If you are up at 5 in the morning in Honolulu and are wondering what to do, I have a suggestion: Head over to Pier 38 and watch the Honolulu Fish Auction. It's quite a scene.
Getting up at 5 may seem a bit extreme, but for recent arrivals to Hawaii from the East Coast of the mainland — as I was last Friday — the six-hour time difference makes waking up early easy, if not inevitable.
This is TELL ME MORE from NPR News. I'm Michel Martin. In a few minutes, we are going to talk about the controversy over where the remains of one of the Boston bombing suspects should be buried. But first we want to talk about that very disturbing story out of Cleveland where three woman, all apparently abducted at different times, all missing for many years, finally managed to escape.
There's controversy about what to do with the body of Boston Marathon bombing suspect Tamerlan Tsarnaev. But what happened to the bodies of other similar figures in recent history like Adam Lanza or the Virginia Tech shooter? Host Michel Martin finds out.
I'm Michel Martin, and this is TELL ME MORE from NPR News. Later in the program, we are going to hear more about that very disturbing story out of Cleveland, where three women who'd been missing for years were finally able to escape. That's in just a few minutes. But first, we want to find out more about a woman named Joanne Deborah Chesimard, aka Assata Shakur.
A Pentagon survey estimating sexual assaults in the military finds that cases have spiked by a third since 2010.
USA Today obtained a summary of the report, which is due out later this week. The newspaper reports that in 2010, 19,300 service members were believed to be victims of sexual assault; that number went up to 26,000 in 2012.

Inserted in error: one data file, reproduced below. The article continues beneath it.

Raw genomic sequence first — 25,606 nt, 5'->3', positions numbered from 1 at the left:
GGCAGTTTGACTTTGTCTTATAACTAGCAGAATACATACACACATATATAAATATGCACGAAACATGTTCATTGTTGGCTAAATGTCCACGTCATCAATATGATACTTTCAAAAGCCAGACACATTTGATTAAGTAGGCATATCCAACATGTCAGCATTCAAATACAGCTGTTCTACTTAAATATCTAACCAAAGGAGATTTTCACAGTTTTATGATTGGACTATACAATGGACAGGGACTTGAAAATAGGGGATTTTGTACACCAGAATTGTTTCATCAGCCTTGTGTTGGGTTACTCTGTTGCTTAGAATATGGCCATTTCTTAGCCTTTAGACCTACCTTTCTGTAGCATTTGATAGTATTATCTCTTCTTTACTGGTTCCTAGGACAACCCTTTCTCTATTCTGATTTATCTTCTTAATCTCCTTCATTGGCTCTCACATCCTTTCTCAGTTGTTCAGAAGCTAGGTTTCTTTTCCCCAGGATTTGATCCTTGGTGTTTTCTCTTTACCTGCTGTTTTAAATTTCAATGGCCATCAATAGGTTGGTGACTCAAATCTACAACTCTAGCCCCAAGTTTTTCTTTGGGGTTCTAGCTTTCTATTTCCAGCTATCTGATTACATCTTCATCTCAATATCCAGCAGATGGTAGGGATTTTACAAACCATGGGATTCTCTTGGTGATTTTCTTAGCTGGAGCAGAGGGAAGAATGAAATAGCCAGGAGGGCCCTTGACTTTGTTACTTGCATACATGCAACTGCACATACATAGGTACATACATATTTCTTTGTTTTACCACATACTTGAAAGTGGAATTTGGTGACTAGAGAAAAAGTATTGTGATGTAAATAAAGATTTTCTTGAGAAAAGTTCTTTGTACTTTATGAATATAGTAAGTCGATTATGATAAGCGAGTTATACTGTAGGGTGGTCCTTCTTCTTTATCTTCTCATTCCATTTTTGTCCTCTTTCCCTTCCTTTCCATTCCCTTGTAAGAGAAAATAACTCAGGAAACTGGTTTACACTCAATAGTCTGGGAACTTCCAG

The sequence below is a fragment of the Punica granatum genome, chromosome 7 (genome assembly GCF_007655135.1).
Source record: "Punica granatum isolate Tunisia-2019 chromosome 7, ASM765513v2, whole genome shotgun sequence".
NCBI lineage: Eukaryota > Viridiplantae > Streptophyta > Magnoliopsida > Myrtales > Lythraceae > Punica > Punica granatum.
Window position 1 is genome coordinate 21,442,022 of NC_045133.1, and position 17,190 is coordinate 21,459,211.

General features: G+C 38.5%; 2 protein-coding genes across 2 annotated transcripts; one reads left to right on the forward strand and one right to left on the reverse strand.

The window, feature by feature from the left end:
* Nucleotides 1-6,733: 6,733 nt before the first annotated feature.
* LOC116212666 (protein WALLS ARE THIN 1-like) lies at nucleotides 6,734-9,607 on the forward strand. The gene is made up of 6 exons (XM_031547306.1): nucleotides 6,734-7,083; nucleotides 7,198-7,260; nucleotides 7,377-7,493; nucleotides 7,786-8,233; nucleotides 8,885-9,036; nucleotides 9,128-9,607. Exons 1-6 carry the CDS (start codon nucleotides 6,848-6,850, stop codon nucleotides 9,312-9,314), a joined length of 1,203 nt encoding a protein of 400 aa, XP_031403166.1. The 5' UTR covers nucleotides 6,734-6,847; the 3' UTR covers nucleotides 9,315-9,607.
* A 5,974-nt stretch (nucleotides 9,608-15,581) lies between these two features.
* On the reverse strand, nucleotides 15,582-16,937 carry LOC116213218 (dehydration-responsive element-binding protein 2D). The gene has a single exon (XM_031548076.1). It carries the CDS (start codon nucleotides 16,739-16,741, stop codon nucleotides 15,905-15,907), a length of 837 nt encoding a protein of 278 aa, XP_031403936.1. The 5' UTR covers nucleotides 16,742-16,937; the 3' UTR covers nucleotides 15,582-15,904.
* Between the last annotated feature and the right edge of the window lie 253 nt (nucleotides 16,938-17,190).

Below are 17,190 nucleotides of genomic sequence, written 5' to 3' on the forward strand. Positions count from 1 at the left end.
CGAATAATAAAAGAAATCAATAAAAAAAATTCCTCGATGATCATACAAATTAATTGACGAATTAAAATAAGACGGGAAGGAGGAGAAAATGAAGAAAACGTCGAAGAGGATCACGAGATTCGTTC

When the House Committee on Veterans' Affairs held a hearing recently, members expressed concern that veterans might not qualify for subsidies for the new health insurance marketplaces if they were enrolled in VA health coverage.
The words "grossed out" evoke enough of a watery 1980s vibe that they need to be saved for the times when they really apply: movie scenes where somebody sticks something in somebody else's eye, sewage spills, and so forth.
This is MORNING EDITION, from NPR News. I'm David Greene.
STEVE INSKEEP, HOST:
And I'm Steve Inskeep. This is one of those news stories that leaves your jaw on the floor; an incredible story in Cleveland. Three women who were kidnapped a decade ago have been found alive, in a house not far from where they disappeared.
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STEPHEN ANTHONY: For Amanda's family, for Gina's family, for Michelle's family, prayers have finally been answered. The nightmare is over.
Ólafur Arnalds, Recorded Live At (Le) Poisson Rouge
How can music be happy and sad at the same time? Listen to Olafur Arnalds and you'll hear it. Depending on your mood, the tone changes, and a song that may have been uplifting one day sounds like an elegy the next. It's spacious, undeniably beautiful work. Much of the music performed in this concert, recorded on April 18 at (Le) Poisson Rouge in New York City, is drawn from the Icelandic musician's recent album For Now I Am Winter.
New Jersey Gov. Chris Christie, whose weight has been both joked about and treated as a real health concern, told The New York Post on Monday that he "secretly underwent lap-band stomach surgery [in February] to aggressively slim down for the sake of his wife and kids."
"I've struggled with this issue for 20 years," he told the Post. "For me, this is about turning 50 and looking at my children and wanting to be there for them."